Helping Haiti

Private estimates say the reconstruction of Haiti could cost $10 billion

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The Gazette, Wednesday, January 27, 2010

Before the Montreal Conference on Haiti the other morning, Lawrence Cannon was recounting a story he'd been told the previous evening by Jean-Max Bellerive, the Haitian prime minister.

"He lost 10 members of his own staff in the earthquake," the foreign affairs minister was saying. Previously minister of planning, Bellerive had brought staff with him when he became prime minister last fall. At a moment when Haiti is in desperate need of planners for its reconstruction, 10 senior officials in the PM's own office were among the 200,000 dead or missing. Another 200,000 are injured. One million people are homeless - the equivalent of Ottawa-Gatineau being flattened, and everything in the government along with it.

Most of Haiti's records and archives were also destroyed in the earthquake. So complete is the devastation that there is serious talk of evacuating Port-au-Prince and building a new capital from scratch - one whose buildings would resist earthquakes and tropical storms.

"It will take four or five years just to get back to point zero," Bellerive told the Friend of Haiti, a gathering of a dozen foreign ministers, NGOs, and financial institutions, as well as the UN, Organization of American States ,and Caricom.

Haiti, Bellerive added: "is battered, martyred and ruined. But still standing."

Help for Haiti is on the way. Hope will be provided by the Haitian people themselves, whose resilience apparently knows no limits.

How much help? The whisper number is $10 billion over the next 10 years.

"It's premature to speak of the amount of money required," Cannon said.

Ten billion dollars might be just the ante for the international community's efforts in helping Haiti rebuild a broken country. It seems like a small number beside the $60 billion put up by the Canadian and U.S. governments to bail out GM, to say nothing of Washington's $800 billion rescue of Wall St.

The Montreal Conference wasn't about relief in 10 days but rebuilding over 10 years.

"Soon we must move from short-term humanitarian response to reconstruction," Cannon said in his opening remarks.

Montreal wasn't a donors' conference but a preparatory one. There was no money on the table, but there was a job jar. There needs to be a consensus on who does what, where and when, and under whose supervision.

For example, the Canadians are in Jacmel, once a lovely seaside town on the south coast. Among other things that need to be rebuilt is the road over the mountains to Port-au-Prince. The port needs to be re-opened. The town itself was levelled. There are medical needs that can be met by a field hospital. This is a role, taking responsibility for a region, that Canadians and their NGOs can play without tripping over the Americans.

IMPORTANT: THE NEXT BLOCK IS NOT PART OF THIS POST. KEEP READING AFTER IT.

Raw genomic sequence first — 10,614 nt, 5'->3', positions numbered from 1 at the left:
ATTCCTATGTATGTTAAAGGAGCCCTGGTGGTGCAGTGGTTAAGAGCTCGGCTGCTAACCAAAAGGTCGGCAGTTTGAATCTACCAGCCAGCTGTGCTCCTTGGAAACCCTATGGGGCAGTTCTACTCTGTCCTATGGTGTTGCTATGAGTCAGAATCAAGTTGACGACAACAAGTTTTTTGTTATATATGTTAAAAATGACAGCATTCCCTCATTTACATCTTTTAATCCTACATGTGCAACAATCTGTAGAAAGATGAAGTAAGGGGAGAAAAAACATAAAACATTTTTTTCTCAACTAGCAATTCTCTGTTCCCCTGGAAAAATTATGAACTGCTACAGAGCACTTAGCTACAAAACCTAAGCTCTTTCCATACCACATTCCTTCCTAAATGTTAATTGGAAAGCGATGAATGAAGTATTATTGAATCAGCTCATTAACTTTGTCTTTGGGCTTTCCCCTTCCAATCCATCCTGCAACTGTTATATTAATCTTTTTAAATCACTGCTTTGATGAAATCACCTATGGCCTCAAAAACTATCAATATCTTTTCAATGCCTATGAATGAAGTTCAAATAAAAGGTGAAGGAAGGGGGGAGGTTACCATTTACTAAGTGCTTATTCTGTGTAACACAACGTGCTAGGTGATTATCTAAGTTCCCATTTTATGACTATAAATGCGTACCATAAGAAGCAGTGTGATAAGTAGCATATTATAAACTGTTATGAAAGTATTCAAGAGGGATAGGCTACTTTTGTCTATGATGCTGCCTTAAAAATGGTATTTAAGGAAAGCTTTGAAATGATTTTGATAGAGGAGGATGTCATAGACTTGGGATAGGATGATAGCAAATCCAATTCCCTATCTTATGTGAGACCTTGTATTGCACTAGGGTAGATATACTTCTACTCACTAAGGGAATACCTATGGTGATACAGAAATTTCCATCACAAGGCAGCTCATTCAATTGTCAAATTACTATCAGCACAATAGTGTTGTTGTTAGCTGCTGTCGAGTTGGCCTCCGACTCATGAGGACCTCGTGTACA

So Monday's meeting was a ministerial and agency committee on priorities and planning, leading to a donors conference at the UN in New York sometime in March.

As U.S. Secretary of State Hillary Clinton observed at the closing news conference: "We think it's a good idea to do the needs assessment first."

Clinton was at once respectful of Haitian sovereignty and sensitive to concerns of France and others about the Americans big-footing the meeting. However, there's no doubt that the talks didn't get down to cases until her arrival, amid what can only be called a frenzied photo-op, at mid-day. No international meeting really begins until the Americans arrive. It's just the way it is.

Shortly after Clinton's arrival, Stephen Harper enunciated three priorities for re-construction - sustainability, effectiveness, and accountability.

In other words, in for the long haul, getting it right this time, and peer review from the top.

As Harper put it: "It is not an exaggeration to say that 10 years of hard work awaits the world in Haiti."

As for Canada's contribution, in money, material, and human resources, hundreds of millions of dollars will be raised in relief alone, with private donations matched by the government, which last weekend wisely lifted its $50- million cap. When the financial instruments are turned on, hundreds of millions more will flow. Two thousand troops have already been deployed, and they will be there long after we have left Afghanistan.

At the closing news conference, the CBC's Terry Milewski insistently asked twice "who's driving this bus?"

Cannon, normally imperturbable, bristled.

"I'm quite astonished by the question," he replied. "The person sitting to my right is driving this bus."

Other foreign ministers jumped all over the question, but the Haitian PM, the person to Cannon's right, refused to take offence and turned the moment to his advantage.

"Maybe," he said, "you don't like the bus driver." Grace under pressure.

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